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Re: [RFC][PATCH 2/4] RTC: SWARM I2C board initialization

To: "Maciej W. Rozycki" <macro@linux-mips.org>
Subject: Re: [RFC][PATCH 2/4] RTC: SWARM I2C board initialization
From: Jean Delvare <khali@linux-fr.org>
Date: Thu, 8 May 2008 10:59:05 +0200
Cc: Ralf Baechle <ralf@linux-mips.org>, Alessandro Zummo <a.zummo@towertech.it>, Thomas Gleixner <tglx@linutronix.de>, Andrew Morton <akpm@linux-foundation.org>, rtc-linux@googlegroups.com, i2c@lm-sensors.org, linux-mips@linux-mips.org, linux-kernel@vger.kernel.org
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Hi Maciej,

On Wed, 7 May 2008 22:13:23 +0100 (BST), Maciej W. Rozycki wrote:
> Hi Jean,
> 
> > Minor corrections which would ideally belong to a separate patch
> > (there's a whole lot more cleanups that could be done in that driver,
> > BTW...)
> 
>  Not suprising, as usually with most pieces of code for the SWARM and the 
> SiByte SOC.  That can be done gradually, but mixing a driver overhaul with 
> functional changes usually only results in confusion later on.

I fully agree.

> > I don't think that the minor changes below are enough for you to claim
> > copyright on that driver.
> 
>  Well, I decide whether or not to add one based on how important changes
> are from the piece's of code point of view.  In this case the change is
> essential for new-style client drivers to work at all, which I think is
> more important than e.g. a lot of cosmetical changes throughout would be.  
> But I do not insist on keeping it -- if you think I misjudged on this
> occasion, I see no problem with discarding it.

If you had to add a missing semicolon to a source file to get it to
build again, it would be an "essential" change (without it nothing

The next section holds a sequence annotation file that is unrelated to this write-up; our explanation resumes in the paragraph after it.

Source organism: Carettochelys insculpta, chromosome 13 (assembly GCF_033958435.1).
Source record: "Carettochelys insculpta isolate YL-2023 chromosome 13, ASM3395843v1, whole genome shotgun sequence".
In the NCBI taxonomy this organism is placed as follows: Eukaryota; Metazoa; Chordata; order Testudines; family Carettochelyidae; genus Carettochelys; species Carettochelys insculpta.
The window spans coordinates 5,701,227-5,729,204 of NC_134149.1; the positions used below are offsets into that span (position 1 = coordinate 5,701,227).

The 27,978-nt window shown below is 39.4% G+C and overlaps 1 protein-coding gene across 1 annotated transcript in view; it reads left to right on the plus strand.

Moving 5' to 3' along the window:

works) but still, you can't claim you added any intellectual value to
the source file. So, no copyright. The copyright is about how much
value you add, not how important the change is in the big picture.

> > Why do you double the space and the end of comments? Never seen that
> > before, and I can't see the idea.
> 
>  This is mostly habitual -- this is what the GNU Coding Standard specifies
> for comments and which is enforced for GNU software which I have dealt a
> lot with.

From Documentation/CodingStyle:

"First off, I'd suggest printing out a copy of the GNU coding standards,
and NOT read it.  Burn them, it's a great symbolic gesture."

I'm not going to tell how bad I think the GNU coding standards are, the
point here is that we don't follow them at all, so whatever they say is
totally irrelevant. Read Documentation/CodingStyle, it describes what
we do. Also make sure that you run your patches through
scripts/checkpatch.pl. The rest is up to you, but in general, when
modifying existing code, you want to stick to what the surrounding code
looks like.

>  I think the idea is it improves readability and I tend to
> agree.  The same goes for using a capital at the beginning and a full stop
> at the end of sentences in comments -- it improves readability and
> (together with a good style of code itself) makes the result look more